July 19, 2024

Happy accidents

Author:
Go to Source

Background image by Rob Cullen on unsplash.com

Serendipity. The happy accident. Things you didn’t plan to happen, but when they do, in a random kind of way, it actually turns out a lot better. Serendipity has happened to me professionally on numerous occasions, usually during teaching sessions. But it also happened recently as I was preparing a presentation for a conference.

For my invited presentation at the Learning Technologies Summer Forum (#LTSF19) in London recently, I spoke on the topic of ‘People, Personalisation and Personal Learning.’

I deliberately used alliteration in the title as I often do, to emphasise my points. But the serendipity happened when I was putting my slide deck together. The second slide was meant to say ‘People are important’. But my word processor had other ideas, and when I looked up, it had been corrected to ‘People are impotent’. I decided to keep it there, and used it as a little light relief during my session, but it was also kept in as an important message – that people can be impotent if they feel forced into situations at work, especially in learning and development contexts, where they feel powerless to change anything, or cannot exert their autonomy.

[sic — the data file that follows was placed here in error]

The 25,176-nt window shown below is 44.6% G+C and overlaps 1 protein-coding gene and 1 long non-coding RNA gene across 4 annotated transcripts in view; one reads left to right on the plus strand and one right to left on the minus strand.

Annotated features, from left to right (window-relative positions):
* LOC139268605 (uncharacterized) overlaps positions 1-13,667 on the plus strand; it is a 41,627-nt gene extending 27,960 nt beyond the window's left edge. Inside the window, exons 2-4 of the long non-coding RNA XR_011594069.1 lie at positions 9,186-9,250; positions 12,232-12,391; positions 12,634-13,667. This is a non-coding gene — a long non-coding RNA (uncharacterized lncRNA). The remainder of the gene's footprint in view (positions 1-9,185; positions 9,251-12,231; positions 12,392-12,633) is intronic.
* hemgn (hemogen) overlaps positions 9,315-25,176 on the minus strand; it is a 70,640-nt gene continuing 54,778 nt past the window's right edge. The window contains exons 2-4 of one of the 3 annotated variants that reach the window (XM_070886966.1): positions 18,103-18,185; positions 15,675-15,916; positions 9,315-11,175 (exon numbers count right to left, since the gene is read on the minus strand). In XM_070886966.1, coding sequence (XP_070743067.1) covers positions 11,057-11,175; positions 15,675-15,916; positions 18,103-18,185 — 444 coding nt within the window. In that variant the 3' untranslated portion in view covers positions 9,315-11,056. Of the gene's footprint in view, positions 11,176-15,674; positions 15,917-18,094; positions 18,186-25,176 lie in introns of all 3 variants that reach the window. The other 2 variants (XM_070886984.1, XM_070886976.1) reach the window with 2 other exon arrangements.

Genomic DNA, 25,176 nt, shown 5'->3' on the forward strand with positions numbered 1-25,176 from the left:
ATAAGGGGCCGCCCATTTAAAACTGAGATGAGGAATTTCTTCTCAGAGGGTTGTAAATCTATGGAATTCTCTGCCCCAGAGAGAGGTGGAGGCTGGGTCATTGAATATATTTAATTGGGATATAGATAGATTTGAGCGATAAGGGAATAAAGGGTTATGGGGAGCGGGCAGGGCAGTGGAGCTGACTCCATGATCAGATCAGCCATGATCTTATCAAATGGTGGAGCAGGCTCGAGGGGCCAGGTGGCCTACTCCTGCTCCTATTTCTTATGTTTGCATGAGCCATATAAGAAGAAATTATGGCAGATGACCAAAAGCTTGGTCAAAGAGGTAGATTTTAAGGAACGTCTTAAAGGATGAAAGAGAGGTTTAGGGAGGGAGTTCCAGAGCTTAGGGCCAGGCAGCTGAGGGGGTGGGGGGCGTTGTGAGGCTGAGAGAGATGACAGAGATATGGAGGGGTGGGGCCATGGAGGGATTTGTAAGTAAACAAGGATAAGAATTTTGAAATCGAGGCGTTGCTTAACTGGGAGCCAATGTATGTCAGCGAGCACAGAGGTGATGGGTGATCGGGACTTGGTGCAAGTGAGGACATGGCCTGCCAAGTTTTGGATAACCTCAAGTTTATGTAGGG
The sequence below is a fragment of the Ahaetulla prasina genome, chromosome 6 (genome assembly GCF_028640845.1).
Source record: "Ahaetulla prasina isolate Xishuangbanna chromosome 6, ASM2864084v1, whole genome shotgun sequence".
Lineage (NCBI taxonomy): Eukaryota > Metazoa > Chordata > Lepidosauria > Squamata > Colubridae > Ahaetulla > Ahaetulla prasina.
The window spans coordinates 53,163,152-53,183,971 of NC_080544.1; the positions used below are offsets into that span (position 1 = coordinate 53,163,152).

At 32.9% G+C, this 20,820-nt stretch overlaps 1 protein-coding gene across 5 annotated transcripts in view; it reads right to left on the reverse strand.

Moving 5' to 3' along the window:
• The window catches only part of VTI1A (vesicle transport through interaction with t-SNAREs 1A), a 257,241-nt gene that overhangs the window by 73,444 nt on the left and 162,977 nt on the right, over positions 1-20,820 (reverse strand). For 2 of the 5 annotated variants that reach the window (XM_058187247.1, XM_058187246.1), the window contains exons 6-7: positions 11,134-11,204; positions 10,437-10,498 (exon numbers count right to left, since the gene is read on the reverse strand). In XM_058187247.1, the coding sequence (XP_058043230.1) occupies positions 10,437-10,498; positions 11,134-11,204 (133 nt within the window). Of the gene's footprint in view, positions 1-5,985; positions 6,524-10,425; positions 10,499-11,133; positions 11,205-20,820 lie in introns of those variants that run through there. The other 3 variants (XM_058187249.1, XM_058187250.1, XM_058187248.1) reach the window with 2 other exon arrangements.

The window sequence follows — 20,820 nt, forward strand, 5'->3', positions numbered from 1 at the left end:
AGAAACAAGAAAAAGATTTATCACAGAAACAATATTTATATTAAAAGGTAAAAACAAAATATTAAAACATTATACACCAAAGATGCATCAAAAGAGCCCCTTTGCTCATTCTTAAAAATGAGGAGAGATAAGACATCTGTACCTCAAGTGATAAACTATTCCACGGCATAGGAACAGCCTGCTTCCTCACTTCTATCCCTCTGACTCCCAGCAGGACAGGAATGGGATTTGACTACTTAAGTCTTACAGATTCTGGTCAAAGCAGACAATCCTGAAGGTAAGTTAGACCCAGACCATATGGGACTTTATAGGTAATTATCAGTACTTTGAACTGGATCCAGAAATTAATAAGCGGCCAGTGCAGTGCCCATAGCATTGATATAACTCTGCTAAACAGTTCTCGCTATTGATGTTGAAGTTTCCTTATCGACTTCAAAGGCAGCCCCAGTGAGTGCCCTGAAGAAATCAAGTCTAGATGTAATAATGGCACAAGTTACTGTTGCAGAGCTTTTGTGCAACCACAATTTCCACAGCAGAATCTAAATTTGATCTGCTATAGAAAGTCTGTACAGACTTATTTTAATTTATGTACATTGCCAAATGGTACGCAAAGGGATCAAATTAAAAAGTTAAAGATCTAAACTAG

Self directed forms of learning, especially those within personal learning contexts, I said, can be similar – where people find they don’t know where to go next, or lose impetus as they attempt to navigate through particularly complex passages of learning on their own.

By far the most important message of the day though was that we should treat people as highly valuable within organisations. The slide on this post shows a quote from my latest book Digital Learning in Organizations, that people are the centrally most important asset any company can own. Let’s treat them that way, and provide them with the best possible environments and opportunities to develop themselves and improve their performance.

Creative Commons License
Happy accidents by Steve Wheeler was written in Plymouth, England and is licensed under a Creative Commons Attribution-NonCommercial-ShareAlike 3.0 Unported License.

Read more